Two Paths Diverged: Learning About Different Paths Towards Growth

Greetings from sunny California! While I do miss my East coast summer rain, I can’t say I miss having to make rainy day plans, especially with 20 (or more) energetic campers to entertain.

I’m writing this at the end of the fourth of seven weeks of camp and I can’t believe we’re so quickly approaching the end! I’m content with all that we’ve done so far and the relationships that we (my co-director, the counselors, and I) have formed with the campers living at the shelter. This past week was “Going Green” week at camp. We went on a hike, made leaf rubbings and stamps, and led the campers on a street cleanup around the shelter. All the kids were engaged and excited about the activities, which was encouraging to see. Over these past few weeks, I have come to get to know the kids and what is special and notable about each of them. They continue to surprise me with what they are interested in, what they’re not so interested in, and how they interact with each other and me.

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A sweet note from a camper

One of my favorite things about my internship is getting to be part of the community at Haven, even outside of my work with the campers. I speak to the parents about their kids, their housing searches, or their hometowns or home countries. I also have the opportunity to chat with the parents whose kids are too young for camp and spend time with direct services staff members who are dedicated, supportive, and knowledgeable. Every once in a while I pop into the main building for LifeMoves to meet with the administrative staff who are focused on the big picture and are able to give me some more insight into the organization as a whole and my small part of it.

At Brandeis I am a coordinator of the Waltham Group program, Hunger and Homelessness, a group that works with local organizations attempting to address the causes and effects of housing and food insecurity. We talk with our volunteers and community partners about how homelessness carries a stigma. As a society, we have learned to make assumptions about who is homeless, why they are in their situation, what they look like, how they act. The list goes on. It can be incredibly damaging to those individuals and families who are living without stable homes.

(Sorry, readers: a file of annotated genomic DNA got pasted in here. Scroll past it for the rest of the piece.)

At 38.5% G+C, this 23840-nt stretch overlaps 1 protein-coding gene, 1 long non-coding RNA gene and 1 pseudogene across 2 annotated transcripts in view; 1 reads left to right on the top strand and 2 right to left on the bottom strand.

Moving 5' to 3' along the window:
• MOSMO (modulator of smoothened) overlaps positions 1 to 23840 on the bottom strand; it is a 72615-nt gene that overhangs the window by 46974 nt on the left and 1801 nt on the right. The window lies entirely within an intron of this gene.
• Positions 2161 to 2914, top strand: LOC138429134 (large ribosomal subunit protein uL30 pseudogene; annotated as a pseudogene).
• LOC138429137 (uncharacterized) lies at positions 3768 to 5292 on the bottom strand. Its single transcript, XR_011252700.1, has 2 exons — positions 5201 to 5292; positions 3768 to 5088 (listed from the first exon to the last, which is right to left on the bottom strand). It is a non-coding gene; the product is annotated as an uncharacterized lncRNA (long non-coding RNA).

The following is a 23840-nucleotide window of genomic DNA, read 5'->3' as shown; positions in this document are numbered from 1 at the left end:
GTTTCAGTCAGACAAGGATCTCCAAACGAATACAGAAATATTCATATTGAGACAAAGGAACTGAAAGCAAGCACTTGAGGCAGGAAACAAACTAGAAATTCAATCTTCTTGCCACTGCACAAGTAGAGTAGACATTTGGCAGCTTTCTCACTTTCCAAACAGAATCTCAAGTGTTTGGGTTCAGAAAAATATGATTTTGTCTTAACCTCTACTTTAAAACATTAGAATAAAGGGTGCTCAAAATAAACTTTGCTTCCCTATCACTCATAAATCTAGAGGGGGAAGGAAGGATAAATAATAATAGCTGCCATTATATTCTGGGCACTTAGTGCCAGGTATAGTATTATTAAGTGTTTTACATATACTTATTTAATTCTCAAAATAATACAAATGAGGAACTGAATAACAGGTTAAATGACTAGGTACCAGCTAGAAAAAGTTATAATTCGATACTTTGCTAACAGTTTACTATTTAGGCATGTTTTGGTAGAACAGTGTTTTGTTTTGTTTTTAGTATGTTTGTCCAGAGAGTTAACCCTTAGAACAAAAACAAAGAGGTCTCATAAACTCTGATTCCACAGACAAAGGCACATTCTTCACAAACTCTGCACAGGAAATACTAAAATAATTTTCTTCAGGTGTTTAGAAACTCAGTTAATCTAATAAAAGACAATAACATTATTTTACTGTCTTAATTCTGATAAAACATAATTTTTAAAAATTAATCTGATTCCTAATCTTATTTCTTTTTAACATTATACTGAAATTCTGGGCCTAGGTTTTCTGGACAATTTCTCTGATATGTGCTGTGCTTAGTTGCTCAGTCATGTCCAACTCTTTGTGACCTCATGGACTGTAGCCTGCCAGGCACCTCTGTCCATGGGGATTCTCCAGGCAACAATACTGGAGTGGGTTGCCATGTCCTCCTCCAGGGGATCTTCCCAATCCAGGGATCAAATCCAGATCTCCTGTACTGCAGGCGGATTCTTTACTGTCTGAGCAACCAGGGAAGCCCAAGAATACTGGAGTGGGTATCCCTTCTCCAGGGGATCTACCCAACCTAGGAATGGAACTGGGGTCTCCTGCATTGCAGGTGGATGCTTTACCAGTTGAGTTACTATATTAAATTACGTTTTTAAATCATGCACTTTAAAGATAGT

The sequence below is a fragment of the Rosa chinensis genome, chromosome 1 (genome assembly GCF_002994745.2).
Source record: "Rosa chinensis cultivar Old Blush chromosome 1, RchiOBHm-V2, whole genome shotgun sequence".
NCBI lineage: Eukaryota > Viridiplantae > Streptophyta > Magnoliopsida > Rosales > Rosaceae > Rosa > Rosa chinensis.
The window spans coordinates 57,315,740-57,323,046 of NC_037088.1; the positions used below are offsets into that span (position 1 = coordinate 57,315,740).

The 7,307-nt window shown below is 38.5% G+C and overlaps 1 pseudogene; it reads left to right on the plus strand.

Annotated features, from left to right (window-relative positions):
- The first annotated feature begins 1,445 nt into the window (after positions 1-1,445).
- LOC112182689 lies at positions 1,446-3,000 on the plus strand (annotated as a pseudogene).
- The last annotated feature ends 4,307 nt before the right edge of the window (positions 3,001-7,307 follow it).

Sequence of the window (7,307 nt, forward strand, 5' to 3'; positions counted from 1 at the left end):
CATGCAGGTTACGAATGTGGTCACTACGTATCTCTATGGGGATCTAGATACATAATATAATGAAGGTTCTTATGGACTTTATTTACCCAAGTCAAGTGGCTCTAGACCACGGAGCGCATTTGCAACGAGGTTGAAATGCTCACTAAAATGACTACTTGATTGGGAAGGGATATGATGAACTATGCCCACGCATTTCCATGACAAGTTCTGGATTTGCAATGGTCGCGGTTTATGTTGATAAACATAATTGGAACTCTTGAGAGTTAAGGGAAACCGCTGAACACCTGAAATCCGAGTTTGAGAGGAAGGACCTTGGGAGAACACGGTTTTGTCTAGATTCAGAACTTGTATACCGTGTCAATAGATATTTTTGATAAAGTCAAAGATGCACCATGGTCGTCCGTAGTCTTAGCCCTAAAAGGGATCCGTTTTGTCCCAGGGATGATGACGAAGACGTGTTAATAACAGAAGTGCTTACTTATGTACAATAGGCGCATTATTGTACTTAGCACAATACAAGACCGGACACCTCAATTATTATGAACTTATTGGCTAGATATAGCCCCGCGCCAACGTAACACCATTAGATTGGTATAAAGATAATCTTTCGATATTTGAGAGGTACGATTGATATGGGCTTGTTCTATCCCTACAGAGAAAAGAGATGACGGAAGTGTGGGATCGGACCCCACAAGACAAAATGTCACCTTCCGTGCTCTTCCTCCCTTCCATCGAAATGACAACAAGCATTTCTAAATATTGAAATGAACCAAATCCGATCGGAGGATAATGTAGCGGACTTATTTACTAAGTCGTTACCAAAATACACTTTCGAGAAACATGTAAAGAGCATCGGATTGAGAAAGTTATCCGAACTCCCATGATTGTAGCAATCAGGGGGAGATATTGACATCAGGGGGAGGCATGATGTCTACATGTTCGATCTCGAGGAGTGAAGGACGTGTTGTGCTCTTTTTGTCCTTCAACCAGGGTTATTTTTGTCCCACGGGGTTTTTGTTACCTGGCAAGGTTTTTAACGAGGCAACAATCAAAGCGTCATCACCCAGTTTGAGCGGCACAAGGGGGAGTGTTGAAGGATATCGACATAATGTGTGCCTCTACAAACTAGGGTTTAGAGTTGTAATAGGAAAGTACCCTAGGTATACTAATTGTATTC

Through working with and alongside those who are experiencing homelessness, I am continually finding that there is no one way to be homeless and there is no one path to healing. In my orientation, the psychologist who is serving as the Vice President of Program and Services at LifeMoves spoke to us about how the organization must always “meet people where they’re at.” He explained that he often fields calls from frustrated clients upset that they were not being treated fairly, that their neighbor had it “better” than they. He recounted that he responds to these kinds of calls by letting the caller know that, congratulations, they had figured it out—the program is not fair! In other words, no two program participants follow the same path because each person needs something suited to the particulars of their situation. The National Coalition for the Homeless does a good job of explaining some of the causes of homelessness in this fact sheet. For some families and individuals, they can point to one of these headings as the root cause of their homelessness. For some, it is a more complex mix of many factors.

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The LifeMoves Model

I’ve found that this principle of different paths can extend to my work with the campers. Of course, each camper gets the same number of graham crackers or time on the bikes. However, some campers need extra attention to get the same results. For example, one camper might need a sticker chart that rewards her for saying goodbye to his mom without crying, while another camper might need to be assigned her own project to be in charge of in order to feel like she is being challenged. Some might want to sit and talk while some learn best by getting their hands and knees dirty on the soccer field. It’s been one of our largest tasks to adjust to these diverse needs, but it ultimately is leading to far better results.

I’m looking forward to what these next three weeks will bring and letting you know what I learn!

Mira McMahon ‘18

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